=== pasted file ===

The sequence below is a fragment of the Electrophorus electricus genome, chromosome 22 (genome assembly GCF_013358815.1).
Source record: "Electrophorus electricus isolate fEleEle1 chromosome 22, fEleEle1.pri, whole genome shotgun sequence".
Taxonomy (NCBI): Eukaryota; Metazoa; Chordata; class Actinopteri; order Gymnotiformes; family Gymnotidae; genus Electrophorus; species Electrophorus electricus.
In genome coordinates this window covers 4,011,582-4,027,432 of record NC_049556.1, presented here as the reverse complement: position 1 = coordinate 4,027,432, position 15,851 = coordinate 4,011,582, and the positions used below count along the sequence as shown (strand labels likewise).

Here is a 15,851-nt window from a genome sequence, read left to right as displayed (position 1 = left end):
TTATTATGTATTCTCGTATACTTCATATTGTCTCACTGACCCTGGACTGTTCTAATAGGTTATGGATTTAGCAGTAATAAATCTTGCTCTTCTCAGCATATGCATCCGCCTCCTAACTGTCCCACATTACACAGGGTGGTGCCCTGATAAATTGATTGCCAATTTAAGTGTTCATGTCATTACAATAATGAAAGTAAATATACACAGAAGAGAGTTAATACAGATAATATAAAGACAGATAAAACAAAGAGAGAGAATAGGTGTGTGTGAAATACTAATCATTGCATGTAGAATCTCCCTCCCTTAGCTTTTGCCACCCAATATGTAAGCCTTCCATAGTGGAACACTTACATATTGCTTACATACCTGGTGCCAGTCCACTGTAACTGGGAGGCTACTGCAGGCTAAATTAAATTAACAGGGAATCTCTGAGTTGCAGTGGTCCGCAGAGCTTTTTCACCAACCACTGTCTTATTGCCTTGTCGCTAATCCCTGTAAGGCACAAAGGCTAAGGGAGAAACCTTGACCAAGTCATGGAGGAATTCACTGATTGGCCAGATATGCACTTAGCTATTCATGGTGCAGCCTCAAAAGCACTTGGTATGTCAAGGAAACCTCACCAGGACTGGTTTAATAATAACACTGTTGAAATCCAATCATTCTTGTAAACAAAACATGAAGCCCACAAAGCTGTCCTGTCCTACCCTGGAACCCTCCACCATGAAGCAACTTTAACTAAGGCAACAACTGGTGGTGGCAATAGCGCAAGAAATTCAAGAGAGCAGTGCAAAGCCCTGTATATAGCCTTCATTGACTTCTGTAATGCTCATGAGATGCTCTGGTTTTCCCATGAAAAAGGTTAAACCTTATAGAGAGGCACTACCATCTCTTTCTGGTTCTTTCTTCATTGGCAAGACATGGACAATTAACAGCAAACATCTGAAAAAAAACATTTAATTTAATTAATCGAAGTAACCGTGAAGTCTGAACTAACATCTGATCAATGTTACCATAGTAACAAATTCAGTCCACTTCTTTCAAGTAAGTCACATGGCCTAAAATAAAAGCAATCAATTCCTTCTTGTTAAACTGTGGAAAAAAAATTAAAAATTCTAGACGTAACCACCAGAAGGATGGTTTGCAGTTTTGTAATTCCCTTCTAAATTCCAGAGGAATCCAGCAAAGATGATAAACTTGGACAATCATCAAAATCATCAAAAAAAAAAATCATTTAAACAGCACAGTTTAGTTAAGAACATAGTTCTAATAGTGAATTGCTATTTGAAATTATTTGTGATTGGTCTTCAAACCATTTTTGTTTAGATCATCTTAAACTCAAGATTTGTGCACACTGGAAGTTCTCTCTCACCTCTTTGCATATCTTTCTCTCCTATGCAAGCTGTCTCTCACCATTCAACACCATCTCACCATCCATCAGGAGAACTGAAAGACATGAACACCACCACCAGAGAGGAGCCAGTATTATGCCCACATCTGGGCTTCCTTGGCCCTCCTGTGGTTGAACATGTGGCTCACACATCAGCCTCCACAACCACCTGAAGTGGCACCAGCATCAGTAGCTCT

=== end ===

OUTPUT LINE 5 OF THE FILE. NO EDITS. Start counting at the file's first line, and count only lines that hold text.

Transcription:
Here is a 15,851-nt window from a genome sequence, read left to right as displayed (position 1 = left end):